Advanced Computing in the Age of AI | Wednesday, May 18, 2022

Intel Extends IPU Roadmap Through 2026 

Intel is extending its roadmap for infrastructure processors through 2026, the company said at its Vision conference being held in Grapevine, Texas.

The company’s IPUs (infrastructure processing units) are megachips that are designed to improve datacenter efficiency by offloading functions such as networking control, storage management and security that were traditionally run on a host CPU. Intel is developing IPUs in close collaboration with infrastructure providers that include Google and Microsoft.

The IPUs will complement Xeon server chips but will also work with chips and accelerators based on other architectures such as Arm, said Sandra Rivera, executive vice president and general manager of the datacenter and AI group at the company, in an appearance during CEO Pat Gelsinger’s opening keynote on Tuesday.

Intel’s first IPU, called Mount Evans, was developed with Google, and will this year ship to Google and other service providers. Based on Arm Neoverse N1 cores, the 200Gbps ASIC platform has network and storage virtualization offloading features, and supports the NVM interface to emulate NVMe devices.

Also shipping this year is the second-generation FPGA-based 200 Gbps IPU called Oak Springs Canyon, which is built on the Xeon D server chip and the Agilex FPGA. The software-defined platform can be customized for networking and storage functions. It also has two 100 Gigabit Ethernet network interfaces and a crypto block. It will start shipping this year to select service providers, with wider deployments next year.

Next-generation 400Gbps parts follow. The ASIC IPU codenamed Mount Morgan is expected to ship in 2023 or 2024, and an FPGA-based IPU codenamed Hot Springs Canyon will ship in 2023, with broader deployments in 2024.

An 800GB version of an IPU is expected to ship in the 2025-2026 timeframe.

Source: Intel Corp.

Most of the major server chipmakers are developing a new class of SmartNIC-type chips to handle diverse datacenter functions. Nvidia has its BlueField data processing unit, or DPU, with Arm-based CPU chips and Mellanox networking components. AMD has hinted it will develop chips with its CPUs and technology from recently acquired Xilinx, and Pensando, which the company is in the process of acquiring.

Trends such as machine learning and the metaverse are driving the development of IPUs, said Rakesh Cheerla, director of software product management at Intel, during a break-out session at Vision.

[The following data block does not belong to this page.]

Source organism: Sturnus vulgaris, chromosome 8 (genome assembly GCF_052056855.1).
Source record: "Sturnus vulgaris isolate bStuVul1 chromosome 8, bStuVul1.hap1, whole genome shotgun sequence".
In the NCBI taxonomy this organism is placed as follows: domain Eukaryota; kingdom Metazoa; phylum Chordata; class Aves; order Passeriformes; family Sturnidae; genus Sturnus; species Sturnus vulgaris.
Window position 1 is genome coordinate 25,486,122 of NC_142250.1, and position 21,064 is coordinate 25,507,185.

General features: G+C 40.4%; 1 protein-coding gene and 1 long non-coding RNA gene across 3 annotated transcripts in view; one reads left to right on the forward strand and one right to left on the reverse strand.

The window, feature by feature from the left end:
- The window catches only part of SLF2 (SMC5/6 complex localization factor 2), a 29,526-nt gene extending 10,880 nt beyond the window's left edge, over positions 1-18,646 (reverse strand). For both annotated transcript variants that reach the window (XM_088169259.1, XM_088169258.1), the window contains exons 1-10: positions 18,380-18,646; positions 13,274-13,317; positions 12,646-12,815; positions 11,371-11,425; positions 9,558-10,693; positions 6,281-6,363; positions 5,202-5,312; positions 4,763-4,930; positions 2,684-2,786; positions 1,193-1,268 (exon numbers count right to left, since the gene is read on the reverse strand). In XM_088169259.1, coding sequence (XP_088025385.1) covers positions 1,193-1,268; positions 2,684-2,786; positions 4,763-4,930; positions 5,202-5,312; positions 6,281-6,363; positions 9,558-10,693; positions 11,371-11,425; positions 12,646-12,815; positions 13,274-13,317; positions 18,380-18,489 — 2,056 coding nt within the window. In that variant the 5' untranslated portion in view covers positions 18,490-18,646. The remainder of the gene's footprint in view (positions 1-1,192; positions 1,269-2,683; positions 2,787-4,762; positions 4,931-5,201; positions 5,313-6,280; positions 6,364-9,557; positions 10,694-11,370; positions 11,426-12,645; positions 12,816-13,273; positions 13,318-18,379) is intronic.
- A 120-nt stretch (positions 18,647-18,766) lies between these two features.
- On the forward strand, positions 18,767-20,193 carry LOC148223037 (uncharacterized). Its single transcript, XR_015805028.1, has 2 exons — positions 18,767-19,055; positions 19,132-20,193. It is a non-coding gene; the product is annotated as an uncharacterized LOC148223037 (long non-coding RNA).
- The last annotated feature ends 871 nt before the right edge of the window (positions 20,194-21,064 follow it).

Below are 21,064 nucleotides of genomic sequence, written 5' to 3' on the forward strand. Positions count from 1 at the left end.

The applications are distributed across thousands of nodes, and are broken up into microservices. The hardware enables raw processing capability, but software allows scale, which is important in adoption of the IPUs.

IPUs are custom built, which makes them more efficient for software pipelines and infrastructure workloads. They can be optimized for different use cases such as latency and throughput, and provide a secure and isolated environment for applications.

The software could be scaled for networking, storage, containers or other functional parts in an IPU, much of which depends on the requirements of customers.

“All of this requires us to build the next generation of digital infrastructure,” Cheerla said. “As we talk to customers, we realized that customers were looking more for the ability to run their own customized workflows,” he added.

Cheerla talked about an open-source development toolkit for IPUs called IPDK (Infrastructure Programmer Development Kit), which can be used to write applications for both x86 chips and Arm chips such as Marvell’s Octeon. The toolkit includes functional blocks to customize and define the workloads that could include offloading packet processing.

Source: Intel Corp.

The customer-specific IPUs are a part of Intel’s larger goal to develop custom chips for infrastructure providers and hyperscalers. Intel estimates about 85 percent of the datacenter infrastructure is based on Xeon CPUs. The company has also opened its doors for non-Intel intellectual property on chip platforms with the goal to get more chips made in its factories.

“I feel like I have more routes to market than I ever did while providing what they want, which is a compute platform that is ubiquitous. That gives them the durable capability to continue to provide scalable applications for their customers,” Rivera said during a press briefing.

About the author: Tiffany Trader

With over a decade’s experience covering the HPC space, Tiffany Trader is one of the preeminent voices reporting on advanced scale computing today.

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